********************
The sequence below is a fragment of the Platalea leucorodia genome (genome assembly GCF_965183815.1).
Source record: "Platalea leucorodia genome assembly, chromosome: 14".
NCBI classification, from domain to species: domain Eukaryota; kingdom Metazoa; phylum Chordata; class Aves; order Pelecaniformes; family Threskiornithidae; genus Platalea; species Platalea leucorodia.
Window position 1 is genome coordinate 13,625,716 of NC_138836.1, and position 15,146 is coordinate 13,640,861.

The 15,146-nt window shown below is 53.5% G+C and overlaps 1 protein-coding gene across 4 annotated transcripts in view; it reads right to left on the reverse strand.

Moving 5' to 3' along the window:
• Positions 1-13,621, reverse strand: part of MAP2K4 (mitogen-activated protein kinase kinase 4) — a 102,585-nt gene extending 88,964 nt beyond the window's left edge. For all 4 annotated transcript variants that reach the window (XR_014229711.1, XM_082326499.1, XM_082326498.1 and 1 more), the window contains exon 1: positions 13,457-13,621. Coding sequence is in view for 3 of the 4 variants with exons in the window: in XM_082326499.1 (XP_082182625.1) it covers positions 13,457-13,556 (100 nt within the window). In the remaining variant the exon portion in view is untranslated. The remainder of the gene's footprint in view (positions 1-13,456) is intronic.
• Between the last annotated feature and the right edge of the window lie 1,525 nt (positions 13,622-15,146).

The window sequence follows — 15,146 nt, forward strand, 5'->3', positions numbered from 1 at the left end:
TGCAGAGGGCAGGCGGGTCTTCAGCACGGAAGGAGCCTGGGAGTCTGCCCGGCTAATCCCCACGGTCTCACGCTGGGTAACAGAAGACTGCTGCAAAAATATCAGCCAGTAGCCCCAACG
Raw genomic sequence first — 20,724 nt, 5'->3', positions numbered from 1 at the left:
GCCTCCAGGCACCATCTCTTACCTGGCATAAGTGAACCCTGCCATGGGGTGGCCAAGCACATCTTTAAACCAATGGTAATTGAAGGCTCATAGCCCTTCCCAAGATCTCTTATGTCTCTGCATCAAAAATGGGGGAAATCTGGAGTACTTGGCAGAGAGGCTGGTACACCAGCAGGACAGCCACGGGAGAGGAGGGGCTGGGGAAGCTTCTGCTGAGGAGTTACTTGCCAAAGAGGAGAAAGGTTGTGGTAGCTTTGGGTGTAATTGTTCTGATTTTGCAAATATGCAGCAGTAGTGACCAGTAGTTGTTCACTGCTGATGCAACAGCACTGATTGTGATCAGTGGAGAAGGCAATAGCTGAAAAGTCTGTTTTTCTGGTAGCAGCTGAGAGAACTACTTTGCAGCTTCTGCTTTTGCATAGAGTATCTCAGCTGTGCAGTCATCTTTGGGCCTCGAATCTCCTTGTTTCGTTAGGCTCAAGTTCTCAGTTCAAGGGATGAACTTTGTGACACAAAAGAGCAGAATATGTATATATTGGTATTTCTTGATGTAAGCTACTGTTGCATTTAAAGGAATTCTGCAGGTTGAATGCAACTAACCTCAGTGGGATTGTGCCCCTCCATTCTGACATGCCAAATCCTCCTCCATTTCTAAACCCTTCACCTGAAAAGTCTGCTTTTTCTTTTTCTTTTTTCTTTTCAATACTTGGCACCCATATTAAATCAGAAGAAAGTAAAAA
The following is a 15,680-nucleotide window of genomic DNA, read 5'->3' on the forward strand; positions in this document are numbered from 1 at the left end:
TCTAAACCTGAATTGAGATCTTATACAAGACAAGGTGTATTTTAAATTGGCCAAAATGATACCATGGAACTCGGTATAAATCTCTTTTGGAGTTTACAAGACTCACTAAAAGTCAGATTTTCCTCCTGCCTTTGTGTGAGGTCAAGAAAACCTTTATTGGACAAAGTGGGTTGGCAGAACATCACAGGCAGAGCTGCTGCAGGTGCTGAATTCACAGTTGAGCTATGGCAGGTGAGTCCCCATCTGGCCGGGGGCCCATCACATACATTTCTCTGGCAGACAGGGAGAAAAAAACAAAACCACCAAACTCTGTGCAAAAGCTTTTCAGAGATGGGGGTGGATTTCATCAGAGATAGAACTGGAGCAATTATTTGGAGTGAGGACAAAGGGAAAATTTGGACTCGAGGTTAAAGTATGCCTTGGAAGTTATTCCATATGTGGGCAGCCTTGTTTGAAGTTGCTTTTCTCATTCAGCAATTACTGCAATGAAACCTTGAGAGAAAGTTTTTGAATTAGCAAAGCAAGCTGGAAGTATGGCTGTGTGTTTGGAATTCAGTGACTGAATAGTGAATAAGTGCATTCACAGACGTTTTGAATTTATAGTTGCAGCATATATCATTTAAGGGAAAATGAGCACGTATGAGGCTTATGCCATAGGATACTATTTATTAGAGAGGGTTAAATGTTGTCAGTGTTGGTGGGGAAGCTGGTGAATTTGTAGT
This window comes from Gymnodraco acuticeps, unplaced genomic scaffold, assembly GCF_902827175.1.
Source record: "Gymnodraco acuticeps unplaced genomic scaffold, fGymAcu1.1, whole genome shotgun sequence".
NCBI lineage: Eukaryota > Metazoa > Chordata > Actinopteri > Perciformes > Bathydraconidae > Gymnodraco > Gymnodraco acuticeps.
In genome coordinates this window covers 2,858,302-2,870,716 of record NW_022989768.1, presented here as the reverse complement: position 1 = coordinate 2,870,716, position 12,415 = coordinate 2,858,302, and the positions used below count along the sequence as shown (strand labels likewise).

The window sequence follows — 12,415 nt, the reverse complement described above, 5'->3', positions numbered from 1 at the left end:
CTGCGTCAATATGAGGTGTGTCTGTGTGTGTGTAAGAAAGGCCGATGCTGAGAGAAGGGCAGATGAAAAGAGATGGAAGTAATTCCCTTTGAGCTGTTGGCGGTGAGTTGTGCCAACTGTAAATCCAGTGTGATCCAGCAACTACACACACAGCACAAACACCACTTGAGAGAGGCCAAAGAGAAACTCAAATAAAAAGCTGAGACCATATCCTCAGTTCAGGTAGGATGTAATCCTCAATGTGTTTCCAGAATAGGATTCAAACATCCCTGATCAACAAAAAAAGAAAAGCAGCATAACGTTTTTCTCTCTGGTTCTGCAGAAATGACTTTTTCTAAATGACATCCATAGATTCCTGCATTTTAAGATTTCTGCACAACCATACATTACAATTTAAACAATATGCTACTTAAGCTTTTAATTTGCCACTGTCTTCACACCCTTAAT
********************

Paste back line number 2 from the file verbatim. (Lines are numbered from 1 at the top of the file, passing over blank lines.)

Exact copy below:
Source record: "Platalea leucorodia genome assembly, chromosome: 14".